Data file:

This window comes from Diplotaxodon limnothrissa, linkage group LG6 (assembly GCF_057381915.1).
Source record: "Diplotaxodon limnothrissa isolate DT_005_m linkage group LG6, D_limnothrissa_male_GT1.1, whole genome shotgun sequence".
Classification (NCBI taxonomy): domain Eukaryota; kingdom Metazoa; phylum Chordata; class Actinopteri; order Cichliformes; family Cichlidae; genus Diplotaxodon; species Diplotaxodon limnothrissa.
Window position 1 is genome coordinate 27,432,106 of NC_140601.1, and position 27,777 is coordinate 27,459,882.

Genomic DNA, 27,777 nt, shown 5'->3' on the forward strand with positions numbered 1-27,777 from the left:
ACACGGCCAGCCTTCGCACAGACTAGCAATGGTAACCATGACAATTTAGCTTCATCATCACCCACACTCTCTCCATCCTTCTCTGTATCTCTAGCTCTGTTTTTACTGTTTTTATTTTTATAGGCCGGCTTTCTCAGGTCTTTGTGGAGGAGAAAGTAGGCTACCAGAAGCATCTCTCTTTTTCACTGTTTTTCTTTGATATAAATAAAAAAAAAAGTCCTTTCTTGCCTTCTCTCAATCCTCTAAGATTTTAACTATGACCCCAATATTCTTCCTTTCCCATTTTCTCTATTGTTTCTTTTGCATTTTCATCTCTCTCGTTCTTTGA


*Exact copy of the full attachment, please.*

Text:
This window comes from Diplotaxodon limnothrissa, linkage group LG6 (assembly GCF_057381915.1).
Source record: "Diplotaxodon limnothrissa isolate DT_005_m linkage group LG6, D_limnothrissa_male_GT1.1, whole genome shotgun sequence".
Classification (NCBI taxonomy): domain Eukaryota; kingdom Metazoa; phylum Chordata; class Actinopteri; order Cichliformes; family Cichlidae; genus Diplotaxodon; species Diplotaxodon limnothrissa.
Window position 1 is genome coordinate 27,432,106 of NC_140601.1, and position 27,777 is coordinate 27,459,882.

Genomic DNA, 27,777 nt, shown 5'->3' on the forward strand with positions numbered 1-27,777 from the left:
ACACGGCCAGCCTTCGCACAGACTAGCAATGGTAACCATGACAATTTAGCTTCATCATCACCCACACTCTCTCCATCCTTCTCTGTATCTCTAGCTCTGTTTTTACTGTTTTTATTTTTATAGGCCGGCTTTCTCAGGTCTTTGTGGAGGAGAAAGTAGGCTACCAGAAGCATCTCTCTTTTTCACTGTTTTTCTTTGATATAAATAAAAAAAAAAGTCCTTTCTTGCCTTCTCTCAATCCTCTAAGATTTTAACTATGACCCCAATATTCTTCCTTTCCCATTTTCTCTATTGTTTCTTTTGCATTTTCATCTCTCTCGTTCTTTGA